Rain, Snow and Cold? Not As Important As You Think

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An often-heard criticism of walkability, biking infrastructure, pedestrian amenities and other “get out and see your city” concepts of New Urbanism in Upstate New York is… can you guess?  That’s right… snow and cold.  Why create bike lanes if we can’t use them 4 months out of the year?  Why create a more walkable city if it’s too cold to go outside?  Why propose transit in a place where people just want to get into their warm cars to commute?

The answer?  Minneapolis.

Photo courtesy of Google Maps

Minneapolis Minnesota is one of the coldest cities in the United States.  It is also rated third for bicycling and number two for bicycle commuting.  With over 120 miles of dedicated bike lanes and nearly 100 more of off-street bike paths, this frigid city is an alternative transportation Mecca.

How about transit?  Minneapolis, a city of 400,000 residents, boasts an ambitious network of light rail, commuter rail and bus routes that stress efficiency and ease of use for all citizens, not just urban poor.  Furthermore, this transpo network boasted a 2015 ridership total of 98 million.  To put that in perspective, I live in Rochester, a city with about half Minneapolis’ population (210,000).  Our bus-only transit system handles 18 million rides a year.  Minneapolis has twice as many people but five-and-a-half times the transit ridership.

Photo courtesy of Google Maps

Minneapolis is also heralded as one of the most walkable, efficiently designed cities in the country.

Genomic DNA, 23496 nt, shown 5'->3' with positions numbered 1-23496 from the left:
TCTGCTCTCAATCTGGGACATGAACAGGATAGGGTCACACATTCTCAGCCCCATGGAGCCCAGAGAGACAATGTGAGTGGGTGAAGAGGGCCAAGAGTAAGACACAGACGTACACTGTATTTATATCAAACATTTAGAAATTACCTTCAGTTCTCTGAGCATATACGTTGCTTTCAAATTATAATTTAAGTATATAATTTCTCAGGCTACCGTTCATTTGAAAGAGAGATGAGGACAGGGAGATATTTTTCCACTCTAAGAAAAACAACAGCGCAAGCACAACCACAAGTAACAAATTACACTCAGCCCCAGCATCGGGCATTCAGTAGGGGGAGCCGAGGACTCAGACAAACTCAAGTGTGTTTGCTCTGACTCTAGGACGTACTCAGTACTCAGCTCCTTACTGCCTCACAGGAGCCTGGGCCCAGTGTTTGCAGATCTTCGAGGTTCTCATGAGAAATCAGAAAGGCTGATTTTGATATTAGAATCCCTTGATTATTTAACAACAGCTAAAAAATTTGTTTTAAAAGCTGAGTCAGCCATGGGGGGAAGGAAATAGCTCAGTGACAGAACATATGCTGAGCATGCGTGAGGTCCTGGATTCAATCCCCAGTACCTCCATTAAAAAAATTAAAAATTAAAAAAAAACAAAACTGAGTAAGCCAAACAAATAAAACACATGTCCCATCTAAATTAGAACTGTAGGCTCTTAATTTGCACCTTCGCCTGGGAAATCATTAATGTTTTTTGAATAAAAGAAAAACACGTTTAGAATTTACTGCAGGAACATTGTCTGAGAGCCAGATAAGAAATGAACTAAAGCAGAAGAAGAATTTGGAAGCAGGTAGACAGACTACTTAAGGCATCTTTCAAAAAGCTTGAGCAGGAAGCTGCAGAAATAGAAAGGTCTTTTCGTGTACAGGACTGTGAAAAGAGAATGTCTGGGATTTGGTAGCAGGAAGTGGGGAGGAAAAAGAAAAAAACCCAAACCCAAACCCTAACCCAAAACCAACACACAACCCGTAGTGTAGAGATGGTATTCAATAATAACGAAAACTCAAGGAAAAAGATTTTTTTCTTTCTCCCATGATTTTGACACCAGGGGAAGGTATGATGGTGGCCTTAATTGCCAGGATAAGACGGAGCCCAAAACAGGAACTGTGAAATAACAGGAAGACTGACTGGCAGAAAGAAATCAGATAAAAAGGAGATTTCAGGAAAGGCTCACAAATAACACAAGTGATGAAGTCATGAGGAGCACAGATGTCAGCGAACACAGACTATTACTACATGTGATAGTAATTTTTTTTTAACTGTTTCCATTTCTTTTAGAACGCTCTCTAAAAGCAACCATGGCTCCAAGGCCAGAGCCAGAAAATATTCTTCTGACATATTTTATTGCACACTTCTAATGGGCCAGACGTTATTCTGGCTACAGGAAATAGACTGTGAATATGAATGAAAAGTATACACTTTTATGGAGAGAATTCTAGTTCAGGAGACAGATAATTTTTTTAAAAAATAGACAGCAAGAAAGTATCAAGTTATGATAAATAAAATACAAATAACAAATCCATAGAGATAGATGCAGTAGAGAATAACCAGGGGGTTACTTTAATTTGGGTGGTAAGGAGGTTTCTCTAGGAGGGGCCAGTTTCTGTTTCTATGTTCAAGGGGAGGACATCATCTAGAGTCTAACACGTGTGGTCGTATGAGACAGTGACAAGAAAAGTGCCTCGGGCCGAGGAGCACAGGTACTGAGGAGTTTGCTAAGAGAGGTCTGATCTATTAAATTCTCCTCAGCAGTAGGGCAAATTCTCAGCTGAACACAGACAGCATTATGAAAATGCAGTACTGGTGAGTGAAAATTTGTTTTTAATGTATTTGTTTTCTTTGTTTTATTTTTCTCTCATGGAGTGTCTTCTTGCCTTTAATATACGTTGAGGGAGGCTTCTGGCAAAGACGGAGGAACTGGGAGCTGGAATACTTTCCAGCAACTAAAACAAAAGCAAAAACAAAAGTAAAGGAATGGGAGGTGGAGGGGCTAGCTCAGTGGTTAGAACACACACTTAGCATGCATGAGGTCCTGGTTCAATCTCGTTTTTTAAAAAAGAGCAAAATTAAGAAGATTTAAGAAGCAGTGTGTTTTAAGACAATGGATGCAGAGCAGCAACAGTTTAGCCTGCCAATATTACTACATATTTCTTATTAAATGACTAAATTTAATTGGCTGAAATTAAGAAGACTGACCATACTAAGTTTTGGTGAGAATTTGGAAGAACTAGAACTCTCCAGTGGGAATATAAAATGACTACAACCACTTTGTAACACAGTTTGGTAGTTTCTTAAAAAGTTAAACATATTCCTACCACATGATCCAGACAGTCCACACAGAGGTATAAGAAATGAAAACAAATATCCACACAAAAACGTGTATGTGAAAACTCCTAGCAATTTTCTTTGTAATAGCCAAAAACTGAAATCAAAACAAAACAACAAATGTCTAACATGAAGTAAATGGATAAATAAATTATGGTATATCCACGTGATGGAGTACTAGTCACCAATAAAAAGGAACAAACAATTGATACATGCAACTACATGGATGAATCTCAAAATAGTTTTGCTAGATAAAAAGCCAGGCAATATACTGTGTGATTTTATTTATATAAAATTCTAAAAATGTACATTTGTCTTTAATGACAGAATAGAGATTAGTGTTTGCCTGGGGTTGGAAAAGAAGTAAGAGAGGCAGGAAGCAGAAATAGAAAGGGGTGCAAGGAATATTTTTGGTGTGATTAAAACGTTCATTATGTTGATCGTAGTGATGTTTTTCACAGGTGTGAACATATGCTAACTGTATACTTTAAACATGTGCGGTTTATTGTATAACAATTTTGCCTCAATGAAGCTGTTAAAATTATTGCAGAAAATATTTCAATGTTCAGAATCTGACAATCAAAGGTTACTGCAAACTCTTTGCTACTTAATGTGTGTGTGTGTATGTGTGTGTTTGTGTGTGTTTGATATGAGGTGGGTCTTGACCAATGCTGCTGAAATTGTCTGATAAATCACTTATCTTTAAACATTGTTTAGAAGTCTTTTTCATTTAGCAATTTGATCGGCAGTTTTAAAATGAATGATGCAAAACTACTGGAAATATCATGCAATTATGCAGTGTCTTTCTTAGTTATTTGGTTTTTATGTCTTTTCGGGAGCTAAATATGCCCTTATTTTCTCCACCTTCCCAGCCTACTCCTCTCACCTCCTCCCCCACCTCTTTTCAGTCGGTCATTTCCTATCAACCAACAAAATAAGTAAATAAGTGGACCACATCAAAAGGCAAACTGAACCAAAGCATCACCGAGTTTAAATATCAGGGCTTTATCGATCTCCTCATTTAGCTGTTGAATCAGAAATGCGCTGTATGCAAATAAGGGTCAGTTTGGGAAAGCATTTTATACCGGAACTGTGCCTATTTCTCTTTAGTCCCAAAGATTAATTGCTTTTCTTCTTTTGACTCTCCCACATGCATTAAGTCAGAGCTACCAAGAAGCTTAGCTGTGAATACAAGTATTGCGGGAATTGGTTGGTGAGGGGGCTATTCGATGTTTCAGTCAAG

And population?  While residents are fleeing cold northern cities for the warm comfort of the Carolinas or the Southwest, Minneapolis has added a whopping 17,000 residents in 7 years.  Rochester, Syracuse, Buffalo, Utica, Schenectady, Troy and Rome have all seen their populations decrease in that time.

Photo courtesy of Google Maps

True, Minneapolis receives about half of the snowfall we do here in Upstate New York, but their average low temperatures are lower than ours.  What is more important than any amount of snow and cold is the culture created by the urban amenities mentioned above.  Minneapolis is also the most literate city in the United States, with an abundance of local bookstores, libraries, and educational outlets.

Need more?  It is statistically one of the most charitable cities in the country, it has 11 acres of permanent art installations, and has the highest concentration of Fortune 500 Companies.

Get the picture?  Despite being a cold place to live, Minneapolis has jobs, transit, walkability, bikeability, strong education at all levels, a charitable culture and an artist-driven downtown.  It is a true testament to the fact that a commitment to this culture can “grow” all the urban amenities that satisfy today’s urban populations, no matter what the climate.

Think the snow and the cold are our biggest issues here?  Check out Minneapolis and be inspired by a city that’s done it all in spite of it.  Let’s overcome the barriers with smart cities that drive us into the future!